Google study identifies keys to good management

Google spent years studying what makes a good manager.
Google spent years studying what makes a good manager.
(Marcio Jose Sanchez / Associated Press)

Google Inc., a company known for its nontraditional work environment, has determined something that’s long been accepted in the workplace: Managers matter.

The company, which has 37,000 employees and 5,000 managers, spent several years reviewing employee exit interviews, manager and employee evaluations and other data to determine what makes a good leader, according to an article in the December Harvard Business Review.

The research found that a good manager:

1. Is a good coach
2. Empowers the team and does not micromanage
3. Expresses interest in and concern for team members’ success and personal well-being
4. Is productive and results-oriented
5. Is a good communicator—listens and shares information
6. Helps with career development
7. Has a clear vision and strategy for the team
8. Has key technical skills that help him or her advise the team


“They must go beyond overseeing the day-to-day work and support their employees’ personal needs, development, and career planning,” said David Garvin, the Harvard business administration professor who wrote the article. “That means providing smart, steady feedback to guide people to greater levels of achievement—but intervening judiciously and with a light touch, since high-performing knowledge workers place a premium on autonomy.”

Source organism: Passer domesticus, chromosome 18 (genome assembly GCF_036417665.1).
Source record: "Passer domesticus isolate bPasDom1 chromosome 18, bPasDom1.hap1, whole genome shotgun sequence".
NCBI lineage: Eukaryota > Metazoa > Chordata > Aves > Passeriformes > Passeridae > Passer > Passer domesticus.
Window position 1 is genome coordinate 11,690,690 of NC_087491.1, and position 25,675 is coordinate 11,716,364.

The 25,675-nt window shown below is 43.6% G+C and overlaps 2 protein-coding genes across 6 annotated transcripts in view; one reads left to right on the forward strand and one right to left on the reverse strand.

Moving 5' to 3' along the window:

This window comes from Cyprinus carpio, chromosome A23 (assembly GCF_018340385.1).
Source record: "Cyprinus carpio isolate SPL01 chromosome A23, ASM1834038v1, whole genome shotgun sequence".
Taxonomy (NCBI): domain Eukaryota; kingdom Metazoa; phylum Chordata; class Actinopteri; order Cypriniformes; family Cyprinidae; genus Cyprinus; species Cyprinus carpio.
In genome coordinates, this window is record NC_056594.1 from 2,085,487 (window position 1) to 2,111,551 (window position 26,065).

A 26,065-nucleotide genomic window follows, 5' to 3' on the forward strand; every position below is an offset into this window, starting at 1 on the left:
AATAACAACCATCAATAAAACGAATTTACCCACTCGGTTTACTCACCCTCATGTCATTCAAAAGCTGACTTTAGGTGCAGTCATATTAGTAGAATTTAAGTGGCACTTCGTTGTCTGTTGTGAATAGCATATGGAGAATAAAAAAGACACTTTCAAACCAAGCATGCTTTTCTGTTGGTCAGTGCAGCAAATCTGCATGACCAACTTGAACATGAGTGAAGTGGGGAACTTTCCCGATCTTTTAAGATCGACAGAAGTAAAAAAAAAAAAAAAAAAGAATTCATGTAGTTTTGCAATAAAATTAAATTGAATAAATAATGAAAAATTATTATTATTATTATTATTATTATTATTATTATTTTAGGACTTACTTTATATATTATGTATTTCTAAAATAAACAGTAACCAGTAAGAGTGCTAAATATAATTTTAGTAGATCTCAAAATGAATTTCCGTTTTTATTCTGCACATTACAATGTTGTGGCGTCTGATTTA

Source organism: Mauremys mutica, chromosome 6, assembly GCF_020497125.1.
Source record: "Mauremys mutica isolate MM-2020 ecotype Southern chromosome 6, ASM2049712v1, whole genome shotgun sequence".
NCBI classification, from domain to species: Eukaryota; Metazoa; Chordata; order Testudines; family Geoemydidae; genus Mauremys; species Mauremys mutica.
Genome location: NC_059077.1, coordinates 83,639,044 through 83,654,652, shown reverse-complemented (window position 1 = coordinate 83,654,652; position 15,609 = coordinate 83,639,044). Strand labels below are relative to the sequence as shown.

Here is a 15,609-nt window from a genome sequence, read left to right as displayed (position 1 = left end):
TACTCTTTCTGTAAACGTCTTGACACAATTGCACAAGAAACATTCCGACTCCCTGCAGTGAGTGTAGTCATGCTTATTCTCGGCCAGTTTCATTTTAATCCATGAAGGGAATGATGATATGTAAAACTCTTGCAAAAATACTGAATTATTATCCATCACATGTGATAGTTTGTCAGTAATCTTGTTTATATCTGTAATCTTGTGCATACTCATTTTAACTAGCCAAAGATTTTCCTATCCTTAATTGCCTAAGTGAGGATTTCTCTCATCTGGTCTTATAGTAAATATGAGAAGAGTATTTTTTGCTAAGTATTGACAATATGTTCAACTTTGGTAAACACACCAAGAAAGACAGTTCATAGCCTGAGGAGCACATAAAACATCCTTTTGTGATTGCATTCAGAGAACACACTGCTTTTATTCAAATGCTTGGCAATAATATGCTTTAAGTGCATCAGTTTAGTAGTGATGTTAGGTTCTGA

First, the researchers tried to determine whether managers even matter.

Photos: Top 10 Southern California companies

“We knew the team had to be careful. Google has high standards of proof, even for what, at other places, might be considered obvious truths,” said Neal Patel, who helped run the Google study. “Simple correlations weren’t going to be enough. So we actually ended up trying to prove the opposite case—that managers don’t matter. Luckily, we failed.”
What the company found was that the best managers inspired their workers through motivation and communication, Garvin wrote.

“It’s a delicate balancing act to keep employees happy and motivated through enthusiastic cheerleading while helping them grow through stretch assignments and carefully modulated feedback. When the process works well, it can yield extraordinary results.”

ALSO:U.S. third-quarter economic growth is revised sharply upward to 3.6%

Most U.S. workers unprepared to meet retirement expenses, survey says

US Airways faces labor strife ahead of airline merger

Follow Stuart Pfeifer on Twitter